I remember how I wished for a cardigan, sensible taupe cashmere, as he said his words and stared at my cleavage. A woman’s body, his eyes said, should cower in public places; my skin should only curve and goosepimple in his book-strewn bedroom.

‘It’s so fucking banal, Anna,’ he said. ‘You’ll drink cheap wine. You mispronounce words. You listen to shit music. You smile at these bloody kitsch accordion players,’ he gestured towards the canal outside. 

My cheeks burned. I had become a list. A list of habits and pass-me-down behaviours. Not choices or desires. Just traces left by the people who once influenced or belonged to me. That is what he made of my history. And he made it burn, burn under my skin.

His cheeks puffed. ‘I don’t think I can take it anymore. Cheap Murano pendants and well-done steaks...’

I wanted to laugh. Cue the lights, camera and canned laughter. Instead, I walked.

I walked back to our pensione alone and threw myself onto the double bed that the maid had smoothed and preened for us.  I wondered a moment how it felt for her to tidy away all those creases every morning, all those imprints of strangers’ passions and separations, sleeps and sleeplessness. She did not give it a second thought, perhaps. And I would follow her example. My hand did not stray towards his pale blue pillow. My body did not long for the smell or voice or touch of him. Already, I imagined returning home. Already, I thought I might sleep with the blonde boy from my Boccaccio seminar class. I might start to paint again, in watercolour. And I would learn to use oils, the thickest, gaudiest oils.

‘Too lower-middle class,’ Stella frowns at me. ‘It’s a very odd thing to say...’

I nod.

‘And do you think that was the real reason?’ she asks.

I stare across at her and she stares back, all blue-eyed patience—the teacher who thinks the weight of silence will somehow push you towards the answer. 

‘Why else would he have said it? It’s not exactly softening the blow, is it?’

She narrows her eyes. ‘And most people do try to soften the blow, don’t they? But he didn’t...’

I rub at the nape of my neck. ‘It made him feel better, I suppose—to blame me.’

She leans forward in her chair, clasping both hands around her knees. ‘And why do you think he needed to feel better?’

I glance towards the clock.

She persists. ‘He already thought he was so much better... He needed to prove it?’

‘Maybe,’ I say. 

‘Yet you still wear his pendant. He treated you with contempt, but you don’t seem angry with him. Not then. Not now.’

She’s back on track now. 

‘I wear it because it’s my pendant. I chose it’

She arches an eyebrow.

‘Like I said, it reminds me of Venice.’

She leans back in her chair. ‘It never reminds you of him? His criticisms?’

My Aunt Stella wants there to be a problem where there is none. It is my own doing: I have come to her again this year, as though I still agree to the idea of fixing. But the truth is my skin no longer burns. My skin no longer burns and I will not visit Stella’s office again.

‘This pendant reminds me how I loved Venice. That’s all. Even after that evening. Maybe even more. He made no difference to that.’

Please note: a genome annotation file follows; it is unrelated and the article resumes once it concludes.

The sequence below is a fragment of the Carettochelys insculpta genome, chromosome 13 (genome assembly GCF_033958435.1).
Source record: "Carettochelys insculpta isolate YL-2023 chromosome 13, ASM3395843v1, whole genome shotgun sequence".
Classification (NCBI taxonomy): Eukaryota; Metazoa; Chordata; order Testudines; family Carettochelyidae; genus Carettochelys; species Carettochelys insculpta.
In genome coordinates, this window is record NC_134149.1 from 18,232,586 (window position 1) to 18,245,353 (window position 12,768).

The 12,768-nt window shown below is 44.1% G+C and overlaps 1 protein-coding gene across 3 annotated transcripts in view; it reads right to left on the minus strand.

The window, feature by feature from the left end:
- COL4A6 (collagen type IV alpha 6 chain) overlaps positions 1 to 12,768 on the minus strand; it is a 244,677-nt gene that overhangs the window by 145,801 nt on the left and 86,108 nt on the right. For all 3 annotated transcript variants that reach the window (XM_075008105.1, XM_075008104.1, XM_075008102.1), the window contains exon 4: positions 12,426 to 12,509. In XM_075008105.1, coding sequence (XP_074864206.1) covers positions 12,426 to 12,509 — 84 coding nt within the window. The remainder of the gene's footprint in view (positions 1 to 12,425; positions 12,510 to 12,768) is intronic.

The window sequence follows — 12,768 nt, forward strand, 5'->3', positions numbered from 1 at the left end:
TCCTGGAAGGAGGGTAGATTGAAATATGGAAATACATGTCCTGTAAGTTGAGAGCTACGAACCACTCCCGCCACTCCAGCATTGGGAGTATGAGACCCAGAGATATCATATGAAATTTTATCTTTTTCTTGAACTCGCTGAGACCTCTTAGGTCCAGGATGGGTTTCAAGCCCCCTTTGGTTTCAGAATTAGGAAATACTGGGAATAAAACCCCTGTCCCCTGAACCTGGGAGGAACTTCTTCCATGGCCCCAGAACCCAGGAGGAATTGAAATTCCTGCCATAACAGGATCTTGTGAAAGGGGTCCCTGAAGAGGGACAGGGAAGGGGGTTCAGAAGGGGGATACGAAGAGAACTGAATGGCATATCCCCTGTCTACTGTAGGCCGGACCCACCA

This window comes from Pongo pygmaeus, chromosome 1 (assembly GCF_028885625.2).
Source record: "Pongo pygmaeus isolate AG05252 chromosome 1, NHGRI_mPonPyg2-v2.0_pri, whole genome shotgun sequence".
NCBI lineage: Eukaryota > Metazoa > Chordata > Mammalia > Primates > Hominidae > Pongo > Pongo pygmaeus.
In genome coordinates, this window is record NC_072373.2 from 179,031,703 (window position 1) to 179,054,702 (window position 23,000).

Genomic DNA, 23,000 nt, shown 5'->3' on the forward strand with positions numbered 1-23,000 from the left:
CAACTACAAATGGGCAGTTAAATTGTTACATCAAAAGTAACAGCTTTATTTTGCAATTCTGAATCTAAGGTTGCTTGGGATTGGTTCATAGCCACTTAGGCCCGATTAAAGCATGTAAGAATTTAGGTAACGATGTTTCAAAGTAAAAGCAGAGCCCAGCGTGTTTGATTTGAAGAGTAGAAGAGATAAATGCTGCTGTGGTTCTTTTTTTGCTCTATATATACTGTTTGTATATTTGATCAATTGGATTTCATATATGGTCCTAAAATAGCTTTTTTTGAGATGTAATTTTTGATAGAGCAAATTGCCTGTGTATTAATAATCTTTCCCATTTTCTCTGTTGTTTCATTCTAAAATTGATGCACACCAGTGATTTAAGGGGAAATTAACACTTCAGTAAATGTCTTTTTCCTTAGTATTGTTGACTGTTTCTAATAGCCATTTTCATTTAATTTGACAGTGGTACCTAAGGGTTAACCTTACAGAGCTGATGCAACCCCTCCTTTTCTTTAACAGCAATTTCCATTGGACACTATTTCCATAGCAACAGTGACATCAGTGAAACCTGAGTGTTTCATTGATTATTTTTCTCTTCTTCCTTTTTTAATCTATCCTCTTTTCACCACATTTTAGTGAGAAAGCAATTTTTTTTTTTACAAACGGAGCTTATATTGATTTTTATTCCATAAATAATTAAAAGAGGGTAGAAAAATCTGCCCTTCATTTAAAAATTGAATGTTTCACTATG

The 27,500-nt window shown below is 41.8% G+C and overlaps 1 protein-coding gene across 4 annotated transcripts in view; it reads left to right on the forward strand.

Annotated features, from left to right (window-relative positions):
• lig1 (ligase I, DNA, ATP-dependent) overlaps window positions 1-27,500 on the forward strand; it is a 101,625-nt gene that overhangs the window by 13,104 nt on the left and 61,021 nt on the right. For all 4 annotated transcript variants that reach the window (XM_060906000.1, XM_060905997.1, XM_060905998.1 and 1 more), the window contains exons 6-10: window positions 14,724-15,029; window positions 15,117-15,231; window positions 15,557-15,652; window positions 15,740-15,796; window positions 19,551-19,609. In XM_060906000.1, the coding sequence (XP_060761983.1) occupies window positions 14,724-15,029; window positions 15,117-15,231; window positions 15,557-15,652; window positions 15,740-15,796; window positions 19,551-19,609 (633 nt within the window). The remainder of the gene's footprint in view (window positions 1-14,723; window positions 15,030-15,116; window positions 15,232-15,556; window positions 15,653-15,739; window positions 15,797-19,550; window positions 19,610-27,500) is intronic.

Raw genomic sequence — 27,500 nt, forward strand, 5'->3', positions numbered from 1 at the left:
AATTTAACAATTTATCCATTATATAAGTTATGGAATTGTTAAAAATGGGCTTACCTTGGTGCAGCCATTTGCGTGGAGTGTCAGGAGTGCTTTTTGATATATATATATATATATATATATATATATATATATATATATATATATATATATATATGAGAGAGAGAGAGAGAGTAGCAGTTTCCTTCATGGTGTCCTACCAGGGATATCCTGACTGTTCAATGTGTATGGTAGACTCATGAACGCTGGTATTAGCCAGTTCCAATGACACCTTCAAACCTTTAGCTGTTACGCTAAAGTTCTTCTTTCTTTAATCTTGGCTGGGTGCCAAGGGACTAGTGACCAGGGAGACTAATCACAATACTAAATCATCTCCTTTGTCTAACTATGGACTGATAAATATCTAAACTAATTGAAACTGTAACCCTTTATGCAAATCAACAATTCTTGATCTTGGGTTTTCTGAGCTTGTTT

Her eyes fix on the Murano heart, which I still cup in my palm. We both stare into the sun-fed greenness and I wonder if she sees what I see and hear again, taste and feel again.

 Columned white palazzi cast their shadows across a red piazza floor. Clusters of geranium wind around the white columns and trail upwards to rows of darkened windows. I look up and know that inside all those white-walled apartments, behind all those green and black shutters, there lives a jungle of colour. Flowers unfurl into hungry life. Burnt brown pollen powders windowsills and tabletops. Mottled spiders scuttle across cool marble floors. A radio chatters beautiful open vowels onto terracotta tiles. Plates clatter. I smell the beginnings of a tomato-red ragù. 

And a peek of this life is enough—was enough. The cascading purple geraniums were enough.  

The last three days of that summer holiday, I wandered alone through the streets. I sat at café tables and drank prosecco. I bought apples and grapes from stalls and ate them on steps splattered with all colours of gelati. I could have lived those days forever. I thought I was the happiest I would ever be.

I do not tell any of this to Stella. 

I simply say what I now know.

‘For a few days I was nobody. Just another foreigner. Free. It was wonderful.’

‘You liked being on your own?’

I nod.



‘A blank canvas?’ she frowns.

‘No, not blank... Just changing. Unfinished. A work in progress.’

She smiles a little and then frowns again.’ And now, back home? Seven months later? You don’t feel like that anymore?’

I reach for the glass of water and I think of Rob. His blue eyes wait; his words from last night repeat; his name is honey-salt on the tip of my tongue. And it would be so easy and delicious to speak his name.

‘Things have changed? You feel unsafe again?’ she asks.

I close my eyes. She has asked the question.

Sunlight curls like caramel leaves upon the turquoise water. A gondola glides towards the open sea. Behind me a man in a black cap, an accordion slung across his belly, begins to play an Italian love song. He plays for the tourists, of course. And it is beautiful. 

Rob sits beside me on the canal steps. His fingers draw soft circles on my bare shoulder. The sun burns into our sandalled feet.  A purple petal drifts down from the window-box sky and catches a moment in the crook of his arm. He leans in and kisses the back of my neck. A dark-haired woman throws back the shutters in the palazzo opposite; I see into the heart of her house. Red and gold flowers, orchids perhaps, twist inside a green vase. Cinnamon walls flicker as though they hold the sun inside them. 

Rob turns to me as the song plays and asks me to translate. He listens, without interruption, through my explanations, pauses, ambiguities. When I am finished, I pick the petal from his arm and twirl it between my thumb and forefinger. I cast it into the water which laps so clean below us, and it drifts, a veined purple heart. He smiles. It is one of those moments when life unmakes you. No I. No he. Colours swirl. Light moves like water.

‘You don’t feel that alive anymore?’ Stella asks.

Rob’s words whisper inside my head again, like a conscience, a better conscience. I open my eyes. The green pendant glows violet in my hand.

‘Oh, I’m alive,’ I say.


Carol Farrelly is from Glasgow and lives and works in Edinburgh. While an undergraduate, she spent a year waking up in beautiful Bologna in Italy. One day, she will weave her experiences there into fiction. She is currently working on her first novel, This Starling Flock, set in neutral Ireland during World War Two. The opening chapters of this novel were awarded the Sceptre Prize. She has short stories published in various journals such as Stand, Dream Catcher and Markings. Her stories have been shortlisted for the Bridport Prize, the Fish Prize and the Asham Award. She gained a New Writers' Award from the Scottish Book Trust last year.